Home > Current Issue (Fall 2001) > "RAJ" Service overprints of Jaipur

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Type 2, composite
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"RAJ" Service overprints of Jaipur
- David Heppell


For Christmas 1944 my Great Aunt Kit gave me her copy of the Stanley Gibbons Priced Catalogue of Stamps of the British Empire, 15th edition, 1903 - the year in which she started on a round-the-world tour. I never discovered whether she had a stamp collection, as she died about a year later. Certainly she sent back postcards from all the countries she visited, the stamps from which ended up in my youthful collection. I still find that catalogue a useful work of reference as some of the information it contains is not to be found in the modern editions of the Gibbons catalogues. One entry that had been bothering me recently, as it was otherwise unknown to me, was listed in the section 'Stamps of India surcharged for use in Native States'. Apart from the expected Convention States issues, there were two illustrations of overprints, included under 'Jeypore' : '"RAJ" Service', the first in serif type and the second, with 'Service' all in capitals, in sans-serif type. The accompanying note read: 'Indian stamps surcharged with the above were employed by the Public Works Department of Jeypore, but the overprint appears to have been intended rather to prevent theft of the stamps than to distinguish them as an issue for the State, and to be more of a private nature than an official one (see Monthly Journal April, 1892, and July, 1893).' This article is an attempt to add a little more detail to the above bare facts about this now largely forgotten episode of Indian States philately.

Stanley Gibbons Monthly Journal

While visiting the British Library in London, early in 2001, I took the opportunity to use the Crawford Library of early philatelic works and look up the above references. I did not discover until later that John Warren of Raleigh, NC, had copied out these articles and other relevant notes from the Monthly Journal in India Post in 1979 (Vol. 13 (60): 42-43). My run of that excellent periodical does not start until 1980 and, as I know of nothing published on this subject in the subsequent two decades, I suspect it is worth repeating the relevant information for the benefit of a new generation of Indian States philatelists.

The facts obtained from the Monthly Journal consist of a series of editorial notes, the first of which appeared on 28 February 1891 (Vol. 1 (8):174), referring to the overprint in serif type:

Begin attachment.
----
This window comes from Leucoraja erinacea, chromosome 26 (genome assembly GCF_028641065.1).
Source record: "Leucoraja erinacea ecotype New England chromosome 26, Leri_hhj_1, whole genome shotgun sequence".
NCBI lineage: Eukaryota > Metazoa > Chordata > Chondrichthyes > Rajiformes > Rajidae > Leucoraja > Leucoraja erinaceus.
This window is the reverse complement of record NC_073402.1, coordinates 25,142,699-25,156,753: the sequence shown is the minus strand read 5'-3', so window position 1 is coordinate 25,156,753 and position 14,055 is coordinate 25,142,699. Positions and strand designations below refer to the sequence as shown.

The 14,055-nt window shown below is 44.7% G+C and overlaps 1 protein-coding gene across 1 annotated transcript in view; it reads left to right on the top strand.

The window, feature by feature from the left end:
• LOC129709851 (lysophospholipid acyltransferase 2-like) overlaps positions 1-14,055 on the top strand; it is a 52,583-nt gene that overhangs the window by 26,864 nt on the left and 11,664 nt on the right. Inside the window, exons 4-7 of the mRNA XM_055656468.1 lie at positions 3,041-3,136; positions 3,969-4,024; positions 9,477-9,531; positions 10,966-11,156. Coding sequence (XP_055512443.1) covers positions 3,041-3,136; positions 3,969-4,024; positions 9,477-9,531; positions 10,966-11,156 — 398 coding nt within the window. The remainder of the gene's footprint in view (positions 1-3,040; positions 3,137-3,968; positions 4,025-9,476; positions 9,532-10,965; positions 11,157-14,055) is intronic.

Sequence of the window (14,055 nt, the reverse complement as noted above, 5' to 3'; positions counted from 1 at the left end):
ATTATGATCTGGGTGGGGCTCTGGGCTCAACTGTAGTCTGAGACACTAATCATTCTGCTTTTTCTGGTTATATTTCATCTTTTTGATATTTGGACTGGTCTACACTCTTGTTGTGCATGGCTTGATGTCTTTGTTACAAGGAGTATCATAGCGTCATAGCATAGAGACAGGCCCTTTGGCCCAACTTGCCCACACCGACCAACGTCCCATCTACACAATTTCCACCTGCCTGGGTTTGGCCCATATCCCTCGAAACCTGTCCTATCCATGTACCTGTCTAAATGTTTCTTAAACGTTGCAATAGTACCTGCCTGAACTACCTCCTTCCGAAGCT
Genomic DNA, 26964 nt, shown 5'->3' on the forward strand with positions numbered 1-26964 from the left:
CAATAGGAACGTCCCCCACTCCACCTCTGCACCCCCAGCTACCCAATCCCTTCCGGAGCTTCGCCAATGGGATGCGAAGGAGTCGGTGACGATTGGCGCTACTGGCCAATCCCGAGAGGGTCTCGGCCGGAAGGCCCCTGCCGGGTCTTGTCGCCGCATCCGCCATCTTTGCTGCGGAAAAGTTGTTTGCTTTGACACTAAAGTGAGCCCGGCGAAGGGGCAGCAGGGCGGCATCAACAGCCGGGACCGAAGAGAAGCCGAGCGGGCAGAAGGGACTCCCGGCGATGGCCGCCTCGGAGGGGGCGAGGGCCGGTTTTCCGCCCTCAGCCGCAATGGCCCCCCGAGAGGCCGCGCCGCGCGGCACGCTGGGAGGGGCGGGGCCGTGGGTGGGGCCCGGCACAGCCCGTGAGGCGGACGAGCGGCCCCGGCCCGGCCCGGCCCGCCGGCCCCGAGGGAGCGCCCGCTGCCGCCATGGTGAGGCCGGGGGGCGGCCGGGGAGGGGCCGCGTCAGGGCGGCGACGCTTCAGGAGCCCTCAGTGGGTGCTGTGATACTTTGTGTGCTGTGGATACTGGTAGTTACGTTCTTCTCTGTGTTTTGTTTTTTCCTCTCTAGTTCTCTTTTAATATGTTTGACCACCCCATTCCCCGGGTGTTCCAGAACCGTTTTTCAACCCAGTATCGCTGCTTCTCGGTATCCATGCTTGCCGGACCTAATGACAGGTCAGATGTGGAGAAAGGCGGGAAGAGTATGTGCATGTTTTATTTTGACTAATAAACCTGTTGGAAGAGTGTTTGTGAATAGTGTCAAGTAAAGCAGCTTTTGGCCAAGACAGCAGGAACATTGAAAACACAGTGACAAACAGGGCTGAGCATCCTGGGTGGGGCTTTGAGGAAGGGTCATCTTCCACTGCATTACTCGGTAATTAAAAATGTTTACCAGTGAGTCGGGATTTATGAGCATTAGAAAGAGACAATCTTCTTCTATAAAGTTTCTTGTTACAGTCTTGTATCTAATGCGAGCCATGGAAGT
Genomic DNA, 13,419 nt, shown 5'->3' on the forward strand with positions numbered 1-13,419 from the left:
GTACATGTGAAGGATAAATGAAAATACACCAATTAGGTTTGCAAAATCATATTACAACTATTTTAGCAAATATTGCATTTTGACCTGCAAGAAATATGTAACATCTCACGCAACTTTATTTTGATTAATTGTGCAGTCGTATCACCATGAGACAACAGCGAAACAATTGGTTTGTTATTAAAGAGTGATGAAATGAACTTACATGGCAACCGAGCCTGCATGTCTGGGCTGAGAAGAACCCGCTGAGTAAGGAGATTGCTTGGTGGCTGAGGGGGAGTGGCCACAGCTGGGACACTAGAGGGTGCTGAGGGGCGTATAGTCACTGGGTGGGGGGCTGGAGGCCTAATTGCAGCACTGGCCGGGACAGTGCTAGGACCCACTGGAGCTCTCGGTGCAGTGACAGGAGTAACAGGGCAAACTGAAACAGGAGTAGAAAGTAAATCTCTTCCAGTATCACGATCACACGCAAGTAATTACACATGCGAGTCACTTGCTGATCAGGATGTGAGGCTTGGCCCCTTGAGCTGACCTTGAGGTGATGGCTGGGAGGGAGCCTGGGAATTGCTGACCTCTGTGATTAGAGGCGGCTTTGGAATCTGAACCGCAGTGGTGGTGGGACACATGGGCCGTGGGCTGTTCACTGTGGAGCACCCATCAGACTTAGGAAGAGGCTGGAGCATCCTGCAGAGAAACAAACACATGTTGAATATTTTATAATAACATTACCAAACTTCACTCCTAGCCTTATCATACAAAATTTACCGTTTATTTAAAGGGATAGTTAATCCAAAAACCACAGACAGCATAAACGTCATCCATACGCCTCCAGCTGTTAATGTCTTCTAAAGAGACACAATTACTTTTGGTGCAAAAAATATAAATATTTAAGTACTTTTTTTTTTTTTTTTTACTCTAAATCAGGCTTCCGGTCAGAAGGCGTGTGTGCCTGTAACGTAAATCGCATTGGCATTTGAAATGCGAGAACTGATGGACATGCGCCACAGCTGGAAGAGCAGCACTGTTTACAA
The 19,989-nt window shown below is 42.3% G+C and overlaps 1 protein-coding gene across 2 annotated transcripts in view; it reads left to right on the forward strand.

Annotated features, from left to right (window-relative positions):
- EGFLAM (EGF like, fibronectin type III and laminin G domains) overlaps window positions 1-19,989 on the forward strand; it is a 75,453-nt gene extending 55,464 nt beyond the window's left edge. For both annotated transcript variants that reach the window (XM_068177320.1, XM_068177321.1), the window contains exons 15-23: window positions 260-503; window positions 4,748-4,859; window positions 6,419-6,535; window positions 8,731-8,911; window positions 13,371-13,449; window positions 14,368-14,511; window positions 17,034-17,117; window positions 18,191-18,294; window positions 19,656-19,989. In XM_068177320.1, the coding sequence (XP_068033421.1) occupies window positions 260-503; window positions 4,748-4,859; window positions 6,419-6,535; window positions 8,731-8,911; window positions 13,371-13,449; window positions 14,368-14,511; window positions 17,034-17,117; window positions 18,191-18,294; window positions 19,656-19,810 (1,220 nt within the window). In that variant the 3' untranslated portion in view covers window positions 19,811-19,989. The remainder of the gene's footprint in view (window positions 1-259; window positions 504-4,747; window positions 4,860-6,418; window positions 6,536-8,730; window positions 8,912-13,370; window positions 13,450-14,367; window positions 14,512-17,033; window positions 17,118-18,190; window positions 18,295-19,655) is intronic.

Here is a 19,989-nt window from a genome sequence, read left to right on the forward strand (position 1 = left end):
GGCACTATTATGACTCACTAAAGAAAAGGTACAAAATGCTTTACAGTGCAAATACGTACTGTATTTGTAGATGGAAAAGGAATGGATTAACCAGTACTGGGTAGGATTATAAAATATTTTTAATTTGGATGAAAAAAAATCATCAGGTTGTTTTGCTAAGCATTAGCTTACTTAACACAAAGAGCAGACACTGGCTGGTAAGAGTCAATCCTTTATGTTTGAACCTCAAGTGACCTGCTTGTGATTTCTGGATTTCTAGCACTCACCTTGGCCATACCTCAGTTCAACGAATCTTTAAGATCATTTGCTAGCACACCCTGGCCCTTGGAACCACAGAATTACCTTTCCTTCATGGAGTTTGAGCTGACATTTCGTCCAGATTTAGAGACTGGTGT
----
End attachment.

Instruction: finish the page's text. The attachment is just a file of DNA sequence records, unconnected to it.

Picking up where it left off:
"We have been shown what purports to be a used copy of one of the stamps, which some authorities say were issued in this State and others maintain were not. The copy before us is the current ½ anna of British India, surcharged in red, in two lines '"RAJ" / Service' and it is postmarked JEYPORE / JU. 7 / 88. The postmark is plainly over the surcharge, and the stamp has all the appearance of being genuine. On the other hand a correspondent in India tells us that he made enquiries through a friend residing in the State of Jeypore and received the following reply: 'The Jeypore State stamp of which you have heard was only a rumour or a false report. I have thoroughly enquired into the matter, even from the High Officials of this State'. However, High Officials do not know everything, and their memories are proverbially short, so that it is possible that if these stamps were in use for a short time only, in 1888, they may be already forgotten."
This was followed by a list of the known values: ½, 1, 2 and 4 annas, each overprinted in red or black.

Another variety of overprint, with sans-serif type, was noted on 31 August 1891 (Vol. 2 (14): 27):
"We have received specimens of Indian stamps bearing a new variety of the surcharge employed in this State; it is now '"RAJ" / SERVICE' all in small block capitals, printed in blue-green." Again the same four values were listed with this overprint. Then, on 29 February 1892 (Vol. 2 (20): 211), Gibbons included illustrations of the 1, 2 and 4 annas overprinted in serif type and the ½, 1 and 4 annas overprinted with the sans-serif type, accompanied by the following note:
"We follow the example of several of our contemporaries, in giving illustrations showing the two types of surcharge found upon stamps supposed to have been used in, or prepared for the use of, this Native State. The set with the surcharge in Roman type, and printed in black and in red, was the first chronicled, but Le Timbre-Poste now places it after the one with the surcharge in block capitals.
"It is curious that although at least two, and possibly three, different lots of these stamps appear to have been printed, they should still be so rare. It is possible that we have not yet discovered their real home, as, according to information which we published twelve months ago, they are quite unknown in the State of Jeypore. We note also that Le Timbre-Poste (and The London Philatelist follows suit) doubts the existence of the ½ a. with Roman surcharge; but the only used copy of any of these stamps that we have ever seen or heard of, was a ½ a. with this overprint in red."